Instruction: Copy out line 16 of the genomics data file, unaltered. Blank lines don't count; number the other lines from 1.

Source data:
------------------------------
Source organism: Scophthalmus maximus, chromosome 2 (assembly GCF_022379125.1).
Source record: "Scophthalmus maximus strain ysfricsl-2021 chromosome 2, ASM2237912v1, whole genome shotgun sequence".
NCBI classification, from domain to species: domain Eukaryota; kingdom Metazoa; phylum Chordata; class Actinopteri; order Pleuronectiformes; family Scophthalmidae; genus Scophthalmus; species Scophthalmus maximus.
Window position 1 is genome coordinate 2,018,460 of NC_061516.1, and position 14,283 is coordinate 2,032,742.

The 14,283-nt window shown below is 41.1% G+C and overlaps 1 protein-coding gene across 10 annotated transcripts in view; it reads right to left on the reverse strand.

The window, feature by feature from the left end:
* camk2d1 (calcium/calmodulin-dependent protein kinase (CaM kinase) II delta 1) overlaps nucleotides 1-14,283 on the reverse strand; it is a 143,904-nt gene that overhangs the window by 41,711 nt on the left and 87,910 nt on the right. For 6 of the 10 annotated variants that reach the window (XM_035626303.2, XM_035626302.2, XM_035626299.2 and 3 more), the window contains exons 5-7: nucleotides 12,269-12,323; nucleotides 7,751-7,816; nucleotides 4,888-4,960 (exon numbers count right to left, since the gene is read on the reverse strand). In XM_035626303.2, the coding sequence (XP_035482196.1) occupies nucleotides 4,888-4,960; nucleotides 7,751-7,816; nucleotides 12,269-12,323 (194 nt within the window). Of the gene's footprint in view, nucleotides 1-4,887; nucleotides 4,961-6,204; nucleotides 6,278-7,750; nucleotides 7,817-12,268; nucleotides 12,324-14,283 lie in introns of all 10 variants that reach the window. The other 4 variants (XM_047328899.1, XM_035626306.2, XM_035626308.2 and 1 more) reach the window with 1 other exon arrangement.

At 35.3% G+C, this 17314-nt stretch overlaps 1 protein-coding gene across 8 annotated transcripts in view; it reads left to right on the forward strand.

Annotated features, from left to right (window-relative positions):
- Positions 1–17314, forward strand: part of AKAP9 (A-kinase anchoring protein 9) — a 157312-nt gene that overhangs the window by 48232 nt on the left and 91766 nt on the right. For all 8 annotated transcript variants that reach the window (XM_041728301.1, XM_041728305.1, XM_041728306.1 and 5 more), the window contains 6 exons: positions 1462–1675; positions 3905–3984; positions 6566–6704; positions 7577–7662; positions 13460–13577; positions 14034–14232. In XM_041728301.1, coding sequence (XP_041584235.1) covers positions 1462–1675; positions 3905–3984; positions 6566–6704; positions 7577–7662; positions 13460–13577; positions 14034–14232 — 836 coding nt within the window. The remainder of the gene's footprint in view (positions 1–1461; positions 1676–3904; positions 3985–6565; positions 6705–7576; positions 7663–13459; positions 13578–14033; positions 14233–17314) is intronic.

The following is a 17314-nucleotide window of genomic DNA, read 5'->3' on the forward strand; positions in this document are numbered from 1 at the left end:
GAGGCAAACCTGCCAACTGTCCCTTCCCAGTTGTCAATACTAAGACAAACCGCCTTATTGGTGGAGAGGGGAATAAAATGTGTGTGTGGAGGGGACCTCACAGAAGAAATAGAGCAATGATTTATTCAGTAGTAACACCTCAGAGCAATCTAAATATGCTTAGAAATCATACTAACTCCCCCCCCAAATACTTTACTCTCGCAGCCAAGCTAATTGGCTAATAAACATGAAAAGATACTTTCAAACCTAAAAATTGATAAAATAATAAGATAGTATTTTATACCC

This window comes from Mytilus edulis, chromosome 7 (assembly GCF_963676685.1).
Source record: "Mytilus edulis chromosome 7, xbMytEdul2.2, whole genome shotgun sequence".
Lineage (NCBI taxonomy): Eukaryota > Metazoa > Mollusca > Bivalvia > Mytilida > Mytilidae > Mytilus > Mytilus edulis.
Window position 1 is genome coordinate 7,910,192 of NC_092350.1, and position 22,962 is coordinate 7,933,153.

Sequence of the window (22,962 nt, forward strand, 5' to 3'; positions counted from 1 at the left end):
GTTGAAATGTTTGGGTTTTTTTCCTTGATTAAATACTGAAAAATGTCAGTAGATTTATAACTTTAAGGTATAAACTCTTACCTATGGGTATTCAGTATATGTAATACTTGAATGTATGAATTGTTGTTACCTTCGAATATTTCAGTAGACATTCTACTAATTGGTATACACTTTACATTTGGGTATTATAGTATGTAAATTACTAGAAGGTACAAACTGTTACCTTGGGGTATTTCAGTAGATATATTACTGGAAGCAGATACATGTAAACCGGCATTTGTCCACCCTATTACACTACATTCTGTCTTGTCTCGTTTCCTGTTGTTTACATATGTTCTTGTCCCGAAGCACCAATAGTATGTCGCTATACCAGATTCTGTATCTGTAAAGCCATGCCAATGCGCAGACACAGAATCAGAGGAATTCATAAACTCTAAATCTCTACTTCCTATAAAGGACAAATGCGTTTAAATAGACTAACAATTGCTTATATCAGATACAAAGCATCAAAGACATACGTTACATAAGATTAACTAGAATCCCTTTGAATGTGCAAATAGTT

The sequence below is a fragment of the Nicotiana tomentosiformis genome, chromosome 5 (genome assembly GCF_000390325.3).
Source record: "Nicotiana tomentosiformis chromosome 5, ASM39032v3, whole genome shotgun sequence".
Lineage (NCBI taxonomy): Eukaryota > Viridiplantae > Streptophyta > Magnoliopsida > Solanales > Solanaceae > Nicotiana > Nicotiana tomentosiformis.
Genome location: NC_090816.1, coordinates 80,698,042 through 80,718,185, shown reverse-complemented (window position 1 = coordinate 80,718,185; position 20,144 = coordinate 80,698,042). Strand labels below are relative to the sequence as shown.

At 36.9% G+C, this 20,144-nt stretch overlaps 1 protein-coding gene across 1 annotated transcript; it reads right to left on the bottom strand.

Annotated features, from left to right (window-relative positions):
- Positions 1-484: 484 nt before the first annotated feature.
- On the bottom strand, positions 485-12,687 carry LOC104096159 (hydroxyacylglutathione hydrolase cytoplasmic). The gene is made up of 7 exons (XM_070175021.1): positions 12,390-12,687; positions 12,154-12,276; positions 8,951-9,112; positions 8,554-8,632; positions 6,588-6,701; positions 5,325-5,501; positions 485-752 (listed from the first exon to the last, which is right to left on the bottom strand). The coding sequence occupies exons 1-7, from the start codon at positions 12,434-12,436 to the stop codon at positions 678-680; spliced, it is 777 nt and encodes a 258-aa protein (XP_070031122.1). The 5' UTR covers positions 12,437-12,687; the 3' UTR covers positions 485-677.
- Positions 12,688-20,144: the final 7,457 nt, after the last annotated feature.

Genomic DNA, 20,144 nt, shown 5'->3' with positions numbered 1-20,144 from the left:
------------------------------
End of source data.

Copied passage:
Window position 1 is genome coordinate 7,910,192 of NC_092350.1, and position 22,962 is coordinate 7,933,153.